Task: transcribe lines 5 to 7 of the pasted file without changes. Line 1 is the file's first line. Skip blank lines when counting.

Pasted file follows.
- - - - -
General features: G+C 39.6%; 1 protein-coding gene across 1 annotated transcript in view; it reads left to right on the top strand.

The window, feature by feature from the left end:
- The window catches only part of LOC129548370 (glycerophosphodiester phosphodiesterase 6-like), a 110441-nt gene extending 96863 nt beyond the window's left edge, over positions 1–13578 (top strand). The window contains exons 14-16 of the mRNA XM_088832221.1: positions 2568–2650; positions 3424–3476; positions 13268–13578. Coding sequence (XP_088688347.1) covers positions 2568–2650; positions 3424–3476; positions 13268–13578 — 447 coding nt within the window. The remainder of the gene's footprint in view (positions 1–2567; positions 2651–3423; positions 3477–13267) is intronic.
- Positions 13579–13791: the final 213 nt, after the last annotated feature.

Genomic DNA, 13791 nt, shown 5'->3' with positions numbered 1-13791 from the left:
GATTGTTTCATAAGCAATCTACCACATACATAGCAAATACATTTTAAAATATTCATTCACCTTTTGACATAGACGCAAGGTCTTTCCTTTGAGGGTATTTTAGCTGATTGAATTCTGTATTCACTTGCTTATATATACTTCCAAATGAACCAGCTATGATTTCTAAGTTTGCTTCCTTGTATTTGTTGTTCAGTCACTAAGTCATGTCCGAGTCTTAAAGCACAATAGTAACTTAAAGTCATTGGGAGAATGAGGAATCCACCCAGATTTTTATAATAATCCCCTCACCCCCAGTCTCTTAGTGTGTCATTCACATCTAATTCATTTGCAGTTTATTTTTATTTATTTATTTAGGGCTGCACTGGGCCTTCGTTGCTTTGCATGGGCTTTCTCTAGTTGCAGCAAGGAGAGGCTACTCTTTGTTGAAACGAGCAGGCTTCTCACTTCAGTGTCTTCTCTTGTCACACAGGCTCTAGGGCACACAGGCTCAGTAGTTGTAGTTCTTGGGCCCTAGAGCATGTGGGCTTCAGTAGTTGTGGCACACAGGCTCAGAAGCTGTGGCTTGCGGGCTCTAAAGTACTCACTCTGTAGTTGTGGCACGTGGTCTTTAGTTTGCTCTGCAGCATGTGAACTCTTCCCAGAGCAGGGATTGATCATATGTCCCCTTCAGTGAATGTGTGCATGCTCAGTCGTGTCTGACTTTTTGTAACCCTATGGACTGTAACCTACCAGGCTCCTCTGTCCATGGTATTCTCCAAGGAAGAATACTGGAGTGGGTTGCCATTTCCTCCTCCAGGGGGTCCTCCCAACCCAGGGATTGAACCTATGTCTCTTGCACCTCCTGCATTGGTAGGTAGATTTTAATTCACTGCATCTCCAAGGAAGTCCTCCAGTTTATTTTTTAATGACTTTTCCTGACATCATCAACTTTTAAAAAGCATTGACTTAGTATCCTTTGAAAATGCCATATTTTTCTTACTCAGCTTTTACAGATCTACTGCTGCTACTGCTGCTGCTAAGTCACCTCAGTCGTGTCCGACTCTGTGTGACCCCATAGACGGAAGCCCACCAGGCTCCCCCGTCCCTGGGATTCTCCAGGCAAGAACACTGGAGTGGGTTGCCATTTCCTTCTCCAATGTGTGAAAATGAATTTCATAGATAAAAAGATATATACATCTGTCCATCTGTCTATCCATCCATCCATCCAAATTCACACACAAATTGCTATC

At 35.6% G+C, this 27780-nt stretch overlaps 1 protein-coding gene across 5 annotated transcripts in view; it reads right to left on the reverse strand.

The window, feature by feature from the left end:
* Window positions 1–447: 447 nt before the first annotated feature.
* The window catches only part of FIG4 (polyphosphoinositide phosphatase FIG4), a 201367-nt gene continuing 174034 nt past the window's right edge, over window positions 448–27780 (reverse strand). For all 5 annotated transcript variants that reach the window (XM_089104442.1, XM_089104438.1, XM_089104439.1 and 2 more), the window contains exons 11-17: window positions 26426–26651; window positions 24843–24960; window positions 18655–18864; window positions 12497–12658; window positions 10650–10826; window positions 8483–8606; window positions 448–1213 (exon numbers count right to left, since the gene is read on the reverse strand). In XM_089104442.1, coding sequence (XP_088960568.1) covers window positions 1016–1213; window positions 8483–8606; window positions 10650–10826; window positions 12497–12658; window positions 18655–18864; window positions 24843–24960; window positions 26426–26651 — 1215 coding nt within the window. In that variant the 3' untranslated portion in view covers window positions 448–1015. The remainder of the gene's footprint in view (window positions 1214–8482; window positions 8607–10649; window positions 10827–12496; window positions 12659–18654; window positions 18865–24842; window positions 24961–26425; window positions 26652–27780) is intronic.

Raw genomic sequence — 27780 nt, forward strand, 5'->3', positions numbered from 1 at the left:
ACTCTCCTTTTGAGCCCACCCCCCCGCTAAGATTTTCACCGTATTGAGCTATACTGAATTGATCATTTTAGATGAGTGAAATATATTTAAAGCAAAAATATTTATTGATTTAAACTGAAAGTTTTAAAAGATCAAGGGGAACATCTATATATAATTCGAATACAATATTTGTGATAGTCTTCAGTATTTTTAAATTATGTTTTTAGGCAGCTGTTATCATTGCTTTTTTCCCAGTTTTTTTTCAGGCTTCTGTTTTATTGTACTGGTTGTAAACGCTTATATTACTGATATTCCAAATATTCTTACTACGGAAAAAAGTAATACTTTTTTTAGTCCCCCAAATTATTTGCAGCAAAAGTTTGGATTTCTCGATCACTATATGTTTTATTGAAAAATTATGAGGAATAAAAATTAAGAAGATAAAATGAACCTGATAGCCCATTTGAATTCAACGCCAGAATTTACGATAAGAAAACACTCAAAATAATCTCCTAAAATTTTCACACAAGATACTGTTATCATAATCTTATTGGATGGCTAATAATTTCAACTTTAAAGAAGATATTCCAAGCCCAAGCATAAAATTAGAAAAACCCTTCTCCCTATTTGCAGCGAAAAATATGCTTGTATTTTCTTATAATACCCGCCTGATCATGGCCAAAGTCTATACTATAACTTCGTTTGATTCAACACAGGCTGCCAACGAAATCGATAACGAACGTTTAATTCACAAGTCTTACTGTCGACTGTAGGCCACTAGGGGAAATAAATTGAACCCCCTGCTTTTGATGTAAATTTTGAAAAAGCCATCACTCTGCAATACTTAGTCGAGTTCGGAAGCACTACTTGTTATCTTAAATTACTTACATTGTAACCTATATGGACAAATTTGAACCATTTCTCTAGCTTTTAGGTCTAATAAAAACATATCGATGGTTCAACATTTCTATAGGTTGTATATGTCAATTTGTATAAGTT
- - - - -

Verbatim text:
Genomic DNA, 13791 nt, shown 5'->3' with positions numbered 1-13791 from the left:
GATTGTTTCATAAGCAATCTACCACATACATAGCAAATACATTTTAAAATATTCATTCACCTTTTGACATAGACGCAAGGTCTTTCCTTTGAGGGTATTTTAGCTGATTGAATTCTGTATTCACTTGCTTATATATACTTCCAAATGAACCAGCTATGATTTCTAAGTTTGCTTCCTTGTATTTGTTGTTCAGTCACTAAGTCATGTCCGAGTCTTAAAGCACAATAGTAACTTAAAGTCATTGGGAGAATGAGGAATCCACCCAGATTTTTATAATAATCCCCTCACCCCCAGTCTCTTAGTGTGTCATTCACATCTAATTCATTTGCAGTTTATTTTTATTTATTTATTTAGGGCTGCACTGGGCCTTCGTTGCTTTGCATGGGCTTTCTCTAGTTGCAGCAAGGAGAGGCTACTCTTTGTTGAAACGAGCAGGCTTCTCACTTCAGTGTCTTCTCTTGTCACACAGGCTCTAGGGCACACAGGCTCAGTAGTTGTAGTTCTTGGGCCCTAGAGCATGTGGGCTTCAGTAGTTGTGGCACACAGGCTCAGAAGCTGTGGCTTGCGGGCTCTAAAGTACTCACTCTGTAGTTGTGGCACGTGGTCTTTAGTTTGCTCTGCAGCATGTGAACTCTTCCCAGAGCAGGGATTGATCATATGTCCCCTTCAGTGAATGTGTGCATGCTCAGTCGTGTCTGACTTTTTGTAACCCTATGGACTGTAACCTACCAGGCTCCTCTGTCCATGGTATTCTCCAAGGAAGAATACTGGAGTGGGTTGCCATTTCCTCCTCCAGGGGGTCCTCCCAACCCAGGGATTGAACCTATGTCTCTTGCACCTCCTGCATTGGTAGGTAGATTTTAATTCACTGCATCTCCAAGGAAGTCCTCCAGTTTATTTTTTAATGACTTTTCCTGACATCATCAACTTTTAAAAAGCATTGACTTAGTATCCTTTGAAAATGCCATATTTTTCTTACTCAGCTTTTACAGATCTACTGCTGCTACTGCTGCTGCTAAGTCACCTCAGTCGTGTCCGACTCTGTGTGACCCCATAGACGGAAGCCCACCAGGCTCCCCCGTCCCTGGGATTCTCCAGGCAAGAACACTGGAGTGGGTTGCCATTTCCTTCTCCAATGTGTGAAAATGAATTTCATAGATAAAAAGATATATACATCTGTCCATCTGTCTATCCATCCATCCATCCAAATTCACACACAAATTGCTATC

At 35.6% G+C, this 27780-nt stretch overlaps 1 protein-coding gene across 5 annotated transcripts in view; it reads right to left on the reverse strand.